Box leaved Honeysuckle LONICERA NITIDA

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Product description

LONICERA NITIDA – Box leaved Honeysuckle


Box leaf Honeysuckle (sometimes called ‘Poor Man’s Box’) is a vigorous shrubby evergreen that will grow to 3m (10ft) if left to grow to its full size.  It is used extensively to form evergreen hedges as it takes cutting, even hard cutting well.
The leaves are small dark green with a purple tinge on new growth. Its versatility has lead it to be used as pheasant cover in the countryside which combined with its ability to root when the stems touch the ground can lead to large clumps in woodland.

Where to grow

It is an extremely tough evergreen able to grow in almost all conditions, for this reason it has become ubiquitous.  It can cope with poor soil conditions and exposure, but will do best with a moist but well drained soil especially when it is being established.

Did you know?

Native to China it is found up to 2,000m in Yunnan Province, it was introduced by Wilson to Europe in 1908.

Mature height
Very Small up to 5 metres
0-5 meters
Shrub Multi-Stem
Growth rate
Soil type
All soil types
Sun levels
All Sun levels
Difficulty/hard to grow
Season of interest
Small leaves
Evergreen Hedge
Moisture levels
Drought tolerant
Good for Windy sites
Good at altitude
Wind break


For the continued healthy growth of your trees, shrubs or hedging it is vital that you follow the advice below.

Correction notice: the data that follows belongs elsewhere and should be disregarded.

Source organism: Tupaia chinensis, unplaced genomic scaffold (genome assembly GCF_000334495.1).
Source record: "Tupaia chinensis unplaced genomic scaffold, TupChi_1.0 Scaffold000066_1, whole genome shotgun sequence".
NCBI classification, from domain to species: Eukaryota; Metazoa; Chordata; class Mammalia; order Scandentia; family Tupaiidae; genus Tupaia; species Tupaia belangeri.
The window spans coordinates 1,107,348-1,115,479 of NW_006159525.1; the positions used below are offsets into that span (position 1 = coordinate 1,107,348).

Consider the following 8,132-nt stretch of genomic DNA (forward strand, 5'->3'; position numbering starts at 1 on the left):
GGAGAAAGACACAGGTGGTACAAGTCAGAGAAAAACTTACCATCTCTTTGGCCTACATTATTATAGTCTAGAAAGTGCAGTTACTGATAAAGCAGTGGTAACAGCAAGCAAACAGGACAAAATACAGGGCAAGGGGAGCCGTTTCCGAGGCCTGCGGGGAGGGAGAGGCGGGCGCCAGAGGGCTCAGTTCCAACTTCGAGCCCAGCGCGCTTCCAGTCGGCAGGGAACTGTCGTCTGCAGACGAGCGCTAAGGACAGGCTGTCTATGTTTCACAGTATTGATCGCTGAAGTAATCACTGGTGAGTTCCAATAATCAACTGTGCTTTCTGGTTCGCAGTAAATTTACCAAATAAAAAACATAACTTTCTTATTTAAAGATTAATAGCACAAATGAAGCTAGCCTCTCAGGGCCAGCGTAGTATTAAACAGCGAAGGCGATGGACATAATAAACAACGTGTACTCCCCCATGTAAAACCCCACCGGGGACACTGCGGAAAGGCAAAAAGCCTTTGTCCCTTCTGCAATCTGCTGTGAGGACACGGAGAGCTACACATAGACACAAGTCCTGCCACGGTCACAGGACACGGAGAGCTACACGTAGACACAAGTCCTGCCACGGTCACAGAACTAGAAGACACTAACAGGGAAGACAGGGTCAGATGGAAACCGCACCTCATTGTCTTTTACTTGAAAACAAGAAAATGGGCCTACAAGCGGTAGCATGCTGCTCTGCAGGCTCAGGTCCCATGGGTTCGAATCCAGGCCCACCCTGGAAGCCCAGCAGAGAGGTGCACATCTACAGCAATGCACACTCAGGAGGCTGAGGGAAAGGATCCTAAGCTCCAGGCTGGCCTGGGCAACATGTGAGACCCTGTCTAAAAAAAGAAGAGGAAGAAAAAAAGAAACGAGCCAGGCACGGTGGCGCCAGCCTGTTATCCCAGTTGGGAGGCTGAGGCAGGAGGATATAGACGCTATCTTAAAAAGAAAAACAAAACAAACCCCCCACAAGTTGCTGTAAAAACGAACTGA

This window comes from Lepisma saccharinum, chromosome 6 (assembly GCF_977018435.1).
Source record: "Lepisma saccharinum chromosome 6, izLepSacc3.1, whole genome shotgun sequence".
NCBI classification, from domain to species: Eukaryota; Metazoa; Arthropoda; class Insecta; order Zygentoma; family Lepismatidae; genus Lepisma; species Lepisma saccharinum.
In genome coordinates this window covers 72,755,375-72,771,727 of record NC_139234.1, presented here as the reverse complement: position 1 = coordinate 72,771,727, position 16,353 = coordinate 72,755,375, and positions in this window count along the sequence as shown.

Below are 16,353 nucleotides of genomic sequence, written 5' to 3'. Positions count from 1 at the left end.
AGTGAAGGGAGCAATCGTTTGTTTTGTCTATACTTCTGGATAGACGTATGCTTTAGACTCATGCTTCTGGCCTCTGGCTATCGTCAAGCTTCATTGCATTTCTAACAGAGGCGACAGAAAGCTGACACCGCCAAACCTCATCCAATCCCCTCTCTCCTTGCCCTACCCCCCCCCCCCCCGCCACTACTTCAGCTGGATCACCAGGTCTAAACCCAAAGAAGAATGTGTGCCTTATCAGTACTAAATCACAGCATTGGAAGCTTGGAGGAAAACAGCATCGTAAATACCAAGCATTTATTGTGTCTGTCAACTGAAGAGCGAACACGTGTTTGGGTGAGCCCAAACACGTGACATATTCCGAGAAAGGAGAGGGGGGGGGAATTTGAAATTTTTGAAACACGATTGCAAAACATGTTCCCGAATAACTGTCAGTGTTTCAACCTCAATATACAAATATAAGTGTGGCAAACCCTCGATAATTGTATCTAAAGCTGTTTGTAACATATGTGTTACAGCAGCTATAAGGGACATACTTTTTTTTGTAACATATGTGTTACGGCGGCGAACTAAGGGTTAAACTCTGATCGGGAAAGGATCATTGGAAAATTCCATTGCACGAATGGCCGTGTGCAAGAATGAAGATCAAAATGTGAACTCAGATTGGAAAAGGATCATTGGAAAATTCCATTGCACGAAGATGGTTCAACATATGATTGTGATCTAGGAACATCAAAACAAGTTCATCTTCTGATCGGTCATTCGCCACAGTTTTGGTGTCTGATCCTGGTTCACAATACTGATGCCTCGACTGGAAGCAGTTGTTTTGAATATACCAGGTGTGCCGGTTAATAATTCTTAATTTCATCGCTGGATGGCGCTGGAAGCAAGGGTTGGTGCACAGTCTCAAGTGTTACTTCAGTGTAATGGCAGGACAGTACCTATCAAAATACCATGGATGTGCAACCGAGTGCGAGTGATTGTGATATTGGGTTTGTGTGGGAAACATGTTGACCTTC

The main reason that plants die within 12 months of having been planted is lack of water.  It is essential throughout the spring and summer, to give a heavy enough watering to enable the water to penetrate right down to the deepest root level of the tree.  In hot dry spells give the equivalent of 2 bucketfuls every three days.

Weed Control

One of the most common causes of lack of water is competition from grass.  When trees are first establishing, the grass roots would be at the same level as the tree roots and are far more efficient at taking up water and thus choke the tree.  It is vital for 3 years after planting that your tree or hedge has a circle or strip one  metre wide completely free of grass.  The way to eliminate grass in order of effectiveness is:

  1. Spray off the grass with a glyphosate based weed killer such as Roundup.  Apply each year for the first 3 years.  It is best applied when the tree is dormant as it is absorbed through green leaves and kills the plant off at the roots.
  2. Firmly fit a mulch mat around the base of the tree by tucking the edges into the soil and put a thick layer of bark mulch on top of this.  This can be done after the initial spraying with glyphosate and should avoid the need for further spraying.

Mowing or strimming is NOT an answer to the problem.  Each time you mow, the grass will grow back more vigorously and strimming invariably leads to lacerated trunks.


If trees are not correctly secured they will rock in the planting pit. Roots not firmly in contact with the soil are unable to take up moisture and nutrients, resulting in die back or death of the tree.  Check, particularly after windy weather, that stakes are still solidly in the ground keeping the base of the trunk firm.  The purpose of the stakes is to anchor the roots.   Flexing in the wind, higher up the trunk, is not necessarily a problem if the roots are firm.